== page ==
Coming home from a month in Panama in 1973,
He was faced with the problem of what to do next.
The bad part of solo consulting is that it is next to
Impossible to perform a job and sell another at the same time.
So he took time to consider his options.
He might throw in with McKinsey or Booz Hamilton,
But that would surely mean considerable travel
And perhaps a difficult and/or international relocation.
That kind of consulting is a younger man's game,
And at 45, how much longer would he be willing to do it?
He really needed to stay with something long enough
To collect a decent pension, if such were available.
Asking himself, what do I really like to do,
The answer came in a flash -- teaching.
So he perused the educator tombstones in the Wall Street Journal,
And found something attractive that popped out of the pages.
Pace University in Manhattan and Pleasantville wanted
A full-time professor of management, a new position,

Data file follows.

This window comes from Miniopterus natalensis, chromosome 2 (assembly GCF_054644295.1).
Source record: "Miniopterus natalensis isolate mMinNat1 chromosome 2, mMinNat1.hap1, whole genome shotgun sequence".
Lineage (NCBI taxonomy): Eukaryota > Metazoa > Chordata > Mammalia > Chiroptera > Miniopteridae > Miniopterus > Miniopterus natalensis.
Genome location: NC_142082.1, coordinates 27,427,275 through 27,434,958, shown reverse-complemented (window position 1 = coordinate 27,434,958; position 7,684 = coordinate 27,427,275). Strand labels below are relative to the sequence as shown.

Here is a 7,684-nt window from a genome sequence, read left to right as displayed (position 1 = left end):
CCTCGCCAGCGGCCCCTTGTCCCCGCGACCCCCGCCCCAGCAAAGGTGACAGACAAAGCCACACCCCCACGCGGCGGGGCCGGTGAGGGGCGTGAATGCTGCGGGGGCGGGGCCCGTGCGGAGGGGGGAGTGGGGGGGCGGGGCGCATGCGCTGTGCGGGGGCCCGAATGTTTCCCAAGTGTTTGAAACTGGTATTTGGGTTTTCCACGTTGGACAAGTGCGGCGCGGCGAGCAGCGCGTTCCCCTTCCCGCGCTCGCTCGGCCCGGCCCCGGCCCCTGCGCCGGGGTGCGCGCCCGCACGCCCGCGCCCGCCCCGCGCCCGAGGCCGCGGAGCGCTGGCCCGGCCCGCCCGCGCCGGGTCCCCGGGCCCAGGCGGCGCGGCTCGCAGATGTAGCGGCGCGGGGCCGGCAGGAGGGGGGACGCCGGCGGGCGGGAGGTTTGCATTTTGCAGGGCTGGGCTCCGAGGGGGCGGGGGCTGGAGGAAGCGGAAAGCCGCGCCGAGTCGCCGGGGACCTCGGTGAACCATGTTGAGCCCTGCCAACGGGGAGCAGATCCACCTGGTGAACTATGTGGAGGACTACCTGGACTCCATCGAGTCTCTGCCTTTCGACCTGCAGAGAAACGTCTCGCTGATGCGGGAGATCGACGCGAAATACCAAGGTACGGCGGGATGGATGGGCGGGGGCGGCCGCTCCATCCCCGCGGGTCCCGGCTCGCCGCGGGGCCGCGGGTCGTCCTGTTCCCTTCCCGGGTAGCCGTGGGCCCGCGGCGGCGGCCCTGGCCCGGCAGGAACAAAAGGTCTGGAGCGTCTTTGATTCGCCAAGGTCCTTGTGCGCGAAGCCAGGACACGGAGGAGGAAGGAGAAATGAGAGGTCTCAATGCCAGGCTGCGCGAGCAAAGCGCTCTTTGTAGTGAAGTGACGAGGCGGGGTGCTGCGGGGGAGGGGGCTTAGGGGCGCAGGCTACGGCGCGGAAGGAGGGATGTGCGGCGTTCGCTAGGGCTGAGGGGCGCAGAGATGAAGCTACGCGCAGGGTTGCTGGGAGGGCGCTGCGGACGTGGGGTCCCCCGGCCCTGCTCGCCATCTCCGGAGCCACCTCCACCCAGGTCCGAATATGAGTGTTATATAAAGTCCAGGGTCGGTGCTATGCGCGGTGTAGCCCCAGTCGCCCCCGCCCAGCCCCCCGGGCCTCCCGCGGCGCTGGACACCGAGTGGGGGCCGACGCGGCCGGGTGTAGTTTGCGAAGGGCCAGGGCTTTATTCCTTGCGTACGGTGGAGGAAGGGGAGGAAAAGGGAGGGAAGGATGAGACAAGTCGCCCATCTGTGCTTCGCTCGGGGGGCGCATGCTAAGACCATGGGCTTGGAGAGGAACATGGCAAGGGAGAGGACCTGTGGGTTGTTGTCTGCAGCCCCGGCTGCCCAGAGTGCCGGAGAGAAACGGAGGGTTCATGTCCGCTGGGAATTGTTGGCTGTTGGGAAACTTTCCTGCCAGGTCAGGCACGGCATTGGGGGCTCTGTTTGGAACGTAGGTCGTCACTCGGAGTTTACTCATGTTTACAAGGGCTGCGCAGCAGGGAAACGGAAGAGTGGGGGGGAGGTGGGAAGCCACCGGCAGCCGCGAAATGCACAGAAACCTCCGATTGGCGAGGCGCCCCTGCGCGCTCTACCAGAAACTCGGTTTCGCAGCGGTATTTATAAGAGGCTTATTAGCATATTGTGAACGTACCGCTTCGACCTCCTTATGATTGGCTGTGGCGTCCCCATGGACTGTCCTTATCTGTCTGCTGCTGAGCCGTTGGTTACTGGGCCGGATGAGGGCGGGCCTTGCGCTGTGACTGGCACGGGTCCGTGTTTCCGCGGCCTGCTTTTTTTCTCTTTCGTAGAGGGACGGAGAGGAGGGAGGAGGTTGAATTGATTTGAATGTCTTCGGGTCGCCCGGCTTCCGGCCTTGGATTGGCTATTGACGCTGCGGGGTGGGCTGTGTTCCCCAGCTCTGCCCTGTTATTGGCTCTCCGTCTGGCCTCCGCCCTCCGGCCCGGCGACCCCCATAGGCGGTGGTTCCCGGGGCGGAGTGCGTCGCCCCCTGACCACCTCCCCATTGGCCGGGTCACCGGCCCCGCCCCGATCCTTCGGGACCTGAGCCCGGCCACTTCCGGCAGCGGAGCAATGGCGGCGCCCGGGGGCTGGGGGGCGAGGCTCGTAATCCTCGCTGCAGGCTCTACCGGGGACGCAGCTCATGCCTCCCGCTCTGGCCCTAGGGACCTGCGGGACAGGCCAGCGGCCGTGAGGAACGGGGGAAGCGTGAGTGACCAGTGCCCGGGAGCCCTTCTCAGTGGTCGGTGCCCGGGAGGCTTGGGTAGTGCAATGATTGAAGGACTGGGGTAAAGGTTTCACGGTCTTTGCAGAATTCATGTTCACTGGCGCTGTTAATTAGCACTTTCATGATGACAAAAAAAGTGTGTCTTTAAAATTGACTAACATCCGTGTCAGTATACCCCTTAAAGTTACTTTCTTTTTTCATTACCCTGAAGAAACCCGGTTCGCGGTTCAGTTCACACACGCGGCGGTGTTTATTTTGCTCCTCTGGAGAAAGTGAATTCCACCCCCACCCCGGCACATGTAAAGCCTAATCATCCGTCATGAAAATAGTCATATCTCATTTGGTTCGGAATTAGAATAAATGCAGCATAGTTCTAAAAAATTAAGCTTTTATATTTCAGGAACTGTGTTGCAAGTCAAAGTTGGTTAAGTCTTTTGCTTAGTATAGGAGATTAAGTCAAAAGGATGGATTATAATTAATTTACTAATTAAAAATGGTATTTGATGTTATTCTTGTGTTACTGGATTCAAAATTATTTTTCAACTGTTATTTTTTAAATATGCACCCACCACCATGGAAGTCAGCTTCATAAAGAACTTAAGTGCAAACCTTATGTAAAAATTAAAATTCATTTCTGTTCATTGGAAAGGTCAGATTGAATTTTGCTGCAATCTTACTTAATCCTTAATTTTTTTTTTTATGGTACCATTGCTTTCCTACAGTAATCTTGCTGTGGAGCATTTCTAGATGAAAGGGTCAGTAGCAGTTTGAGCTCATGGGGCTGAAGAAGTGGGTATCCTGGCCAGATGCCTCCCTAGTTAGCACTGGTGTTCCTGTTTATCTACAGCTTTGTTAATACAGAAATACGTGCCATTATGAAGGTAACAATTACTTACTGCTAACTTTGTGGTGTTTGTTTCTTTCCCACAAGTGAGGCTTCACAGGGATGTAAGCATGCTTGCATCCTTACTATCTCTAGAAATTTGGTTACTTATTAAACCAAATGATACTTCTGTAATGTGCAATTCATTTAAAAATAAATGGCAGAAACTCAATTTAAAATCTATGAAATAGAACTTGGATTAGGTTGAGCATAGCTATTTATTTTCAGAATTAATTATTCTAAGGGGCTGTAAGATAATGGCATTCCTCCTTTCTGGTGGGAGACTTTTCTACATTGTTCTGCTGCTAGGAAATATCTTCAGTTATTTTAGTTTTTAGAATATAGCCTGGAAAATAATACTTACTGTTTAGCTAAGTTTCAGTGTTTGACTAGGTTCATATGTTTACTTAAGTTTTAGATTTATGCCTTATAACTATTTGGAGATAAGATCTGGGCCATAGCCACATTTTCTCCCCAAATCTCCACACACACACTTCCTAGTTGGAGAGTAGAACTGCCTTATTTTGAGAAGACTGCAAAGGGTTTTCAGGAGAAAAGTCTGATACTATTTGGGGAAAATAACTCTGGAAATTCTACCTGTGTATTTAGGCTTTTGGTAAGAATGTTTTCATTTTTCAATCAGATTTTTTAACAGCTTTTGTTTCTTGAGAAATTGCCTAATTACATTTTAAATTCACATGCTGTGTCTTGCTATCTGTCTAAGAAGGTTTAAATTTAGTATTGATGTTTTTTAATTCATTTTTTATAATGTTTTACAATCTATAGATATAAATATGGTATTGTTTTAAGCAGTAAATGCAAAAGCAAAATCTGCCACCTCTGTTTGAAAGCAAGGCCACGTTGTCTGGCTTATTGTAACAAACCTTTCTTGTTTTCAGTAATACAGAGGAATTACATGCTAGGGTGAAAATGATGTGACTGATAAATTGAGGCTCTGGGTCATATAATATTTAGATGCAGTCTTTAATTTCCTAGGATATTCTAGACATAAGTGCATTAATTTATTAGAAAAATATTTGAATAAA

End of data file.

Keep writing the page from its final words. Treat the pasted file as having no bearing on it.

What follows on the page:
To introduce and teach courses in business management, and
To develop and expand an undergraduate program in management.
He said, "I can do that!", and fired off a letter and resume.
The first question that the dean asked in the subsequent interview
Was, "What do you know about Peter Drucker?"
"Everything." So they talked for hours over lunch.
Pace already had scheduled a course in Principles of Management,
At both campuses, with the instructor, TBA, and
A required course for all business majors, called
Management Policies and Practices, whatever that was.
Commuting from Scarsdale to both campuses,
He struggled at first with confusing syllabi,
Then gradually shaped the courses to something resembling
The case method of teaching pioneered at Harvard.
His compensation was exactly half what he had last received
In the private sector, but he hoped to continue consulting on the side.
That didn't happen; he was too busy coping with academics.
Later he eked out more income from extra teaching and administration.
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